With version 3.1, EJB's server-side component model for building distributed business applications is simpler than ever. But it's still a complex technology that requires study and lots of practice to master. Enterprise JavaBeans 3.1 is the most complete reference on this specification. You'll find a straightforward, no-nonsense explanation of the underlying technology, including Java classes and interfaces, the component model, and the runtime behavior of EJB.
- Develop your first EJBs with a hands-on walkthrough of EJB 3.1 concepts
- Learn how to encapsulate business logic with Session Beans and Message-Driven Beans
- Discover how to handle persistence through Entity Beans, the EntityManager, and the Java Persistence API
- Understand EJB's container services such as dependency injection, concurrency, and interceptors
- Integrate EJB with other technologies in the Java Enterprise Edition platform
- Use examples with either the JBossAS, OpenEJB, or GlassFish v3 EJB Containers
About the Author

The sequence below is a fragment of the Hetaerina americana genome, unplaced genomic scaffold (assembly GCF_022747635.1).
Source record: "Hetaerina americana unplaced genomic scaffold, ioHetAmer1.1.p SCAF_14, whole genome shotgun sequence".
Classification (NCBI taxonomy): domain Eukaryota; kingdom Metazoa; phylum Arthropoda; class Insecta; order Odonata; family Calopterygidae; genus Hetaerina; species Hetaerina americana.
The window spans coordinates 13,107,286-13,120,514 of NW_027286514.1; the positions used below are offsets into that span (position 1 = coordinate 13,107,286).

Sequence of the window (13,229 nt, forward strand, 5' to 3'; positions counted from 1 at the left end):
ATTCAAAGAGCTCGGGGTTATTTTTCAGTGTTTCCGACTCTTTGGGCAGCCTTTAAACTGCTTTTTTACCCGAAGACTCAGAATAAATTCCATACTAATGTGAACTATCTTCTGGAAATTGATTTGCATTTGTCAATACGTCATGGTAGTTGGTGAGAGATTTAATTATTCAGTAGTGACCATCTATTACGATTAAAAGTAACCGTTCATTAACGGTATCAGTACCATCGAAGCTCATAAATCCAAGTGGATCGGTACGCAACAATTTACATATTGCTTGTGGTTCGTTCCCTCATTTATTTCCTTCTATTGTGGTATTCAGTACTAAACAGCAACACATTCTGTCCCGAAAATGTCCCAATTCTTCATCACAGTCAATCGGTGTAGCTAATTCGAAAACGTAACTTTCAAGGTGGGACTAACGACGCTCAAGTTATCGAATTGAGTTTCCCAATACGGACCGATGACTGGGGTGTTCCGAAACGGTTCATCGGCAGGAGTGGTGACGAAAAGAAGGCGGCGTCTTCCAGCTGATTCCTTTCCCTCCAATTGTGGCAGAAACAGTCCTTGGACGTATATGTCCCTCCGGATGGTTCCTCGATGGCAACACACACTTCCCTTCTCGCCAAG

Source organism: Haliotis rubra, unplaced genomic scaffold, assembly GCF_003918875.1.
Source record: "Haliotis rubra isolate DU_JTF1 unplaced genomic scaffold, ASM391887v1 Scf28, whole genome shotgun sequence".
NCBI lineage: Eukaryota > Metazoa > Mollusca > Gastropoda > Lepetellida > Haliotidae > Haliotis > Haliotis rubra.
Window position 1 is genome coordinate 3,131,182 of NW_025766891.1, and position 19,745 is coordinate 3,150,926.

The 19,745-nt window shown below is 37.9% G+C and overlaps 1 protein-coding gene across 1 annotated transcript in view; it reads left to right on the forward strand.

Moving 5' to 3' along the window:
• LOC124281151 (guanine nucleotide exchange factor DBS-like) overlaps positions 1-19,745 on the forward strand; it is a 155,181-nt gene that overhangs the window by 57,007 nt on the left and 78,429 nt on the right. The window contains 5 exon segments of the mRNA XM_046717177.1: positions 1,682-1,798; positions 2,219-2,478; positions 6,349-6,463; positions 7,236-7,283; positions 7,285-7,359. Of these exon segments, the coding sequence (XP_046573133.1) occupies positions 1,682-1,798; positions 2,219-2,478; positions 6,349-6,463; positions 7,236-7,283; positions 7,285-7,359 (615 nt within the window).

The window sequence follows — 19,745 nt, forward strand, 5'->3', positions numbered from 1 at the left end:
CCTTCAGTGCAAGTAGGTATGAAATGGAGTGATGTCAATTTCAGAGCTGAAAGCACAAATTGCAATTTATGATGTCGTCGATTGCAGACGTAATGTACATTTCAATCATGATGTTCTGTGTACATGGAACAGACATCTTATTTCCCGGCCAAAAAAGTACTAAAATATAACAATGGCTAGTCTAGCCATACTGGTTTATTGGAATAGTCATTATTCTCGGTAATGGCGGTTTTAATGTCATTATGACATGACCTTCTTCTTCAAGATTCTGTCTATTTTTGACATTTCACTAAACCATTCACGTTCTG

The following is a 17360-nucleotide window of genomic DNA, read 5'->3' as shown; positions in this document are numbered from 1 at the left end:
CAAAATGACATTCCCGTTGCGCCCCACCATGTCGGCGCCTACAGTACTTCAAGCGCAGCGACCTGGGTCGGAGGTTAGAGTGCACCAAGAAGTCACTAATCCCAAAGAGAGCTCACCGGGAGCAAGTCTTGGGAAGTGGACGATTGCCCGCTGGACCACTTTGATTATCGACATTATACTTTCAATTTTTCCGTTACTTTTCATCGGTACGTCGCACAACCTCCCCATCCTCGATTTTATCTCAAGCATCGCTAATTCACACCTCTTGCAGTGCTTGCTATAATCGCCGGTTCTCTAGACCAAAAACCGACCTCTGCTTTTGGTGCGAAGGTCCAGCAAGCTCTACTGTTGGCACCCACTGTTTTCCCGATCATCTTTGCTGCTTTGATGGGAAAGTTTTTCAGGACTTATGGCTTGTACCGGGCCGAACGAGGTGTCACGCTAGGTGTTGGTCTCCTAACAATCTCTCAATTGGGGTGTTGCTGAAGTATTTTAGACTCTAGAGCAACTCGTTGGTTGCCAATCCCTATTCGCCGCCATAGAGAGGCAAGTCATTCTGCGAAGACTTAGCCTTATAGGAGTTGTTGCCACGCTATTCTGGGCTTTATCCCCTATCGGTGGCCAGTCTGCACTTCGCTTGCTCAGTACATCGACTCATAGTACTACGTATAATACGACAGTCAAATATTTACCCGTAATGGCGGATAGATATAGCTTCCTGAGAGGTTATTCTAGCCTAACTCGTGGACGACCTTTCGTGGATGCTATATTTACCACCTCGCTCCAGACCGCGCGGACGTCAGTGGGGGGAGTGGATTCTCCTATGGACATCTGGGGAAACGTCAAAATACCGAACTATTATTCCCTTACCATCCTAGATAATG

Bill Burke was born in 1943 and received both his BFA and MFA in Photography from the Rhode Island School of Design. He has exhibited in solo and group exhibitions around the world, and his works are in the collections of the the International Center of Photography, The Metropolitan Museum of Art, and the Museum of Modern Art, New York; the Los Angeles County Museum of Art, the J. Paul Getty Museum, Los Angeles; the San Francisco Museum of Modern Art; the Smithsonian Institution of American Art, Washington, D.C.; the Museum of Fine Arts, Boston; the Museum of Fine Arts, Houston; and the Center for Creative Photography, Tucson; among others. Burke has received numerous honors, including five National Endowment for the Arts grants, and the John Simon Guggenheim Fellowship. Burke lives in Dorchester, Massachusetts.Richard Monson-Haefel is the author of Enterprise JavaBeans (Editions 1 - 5), Java Message Service and one of the world's leading experts and book authors on enterprise computing. He was the lead architect of OpenEJB, an open source EJB container used in Apache Geronimo, a member of the JCP Executive Committee, member of JCP EJB expert groups, and an industry analyst for Burton Group researching enterprise computing, open source, and Rich Internet Application (RIA) development. Today, Richard is the VP of Developer Relations for Curl, Inc. a RIA platform used in enterprise computing. You can learn more about Richard at his web site Monson-Haefel.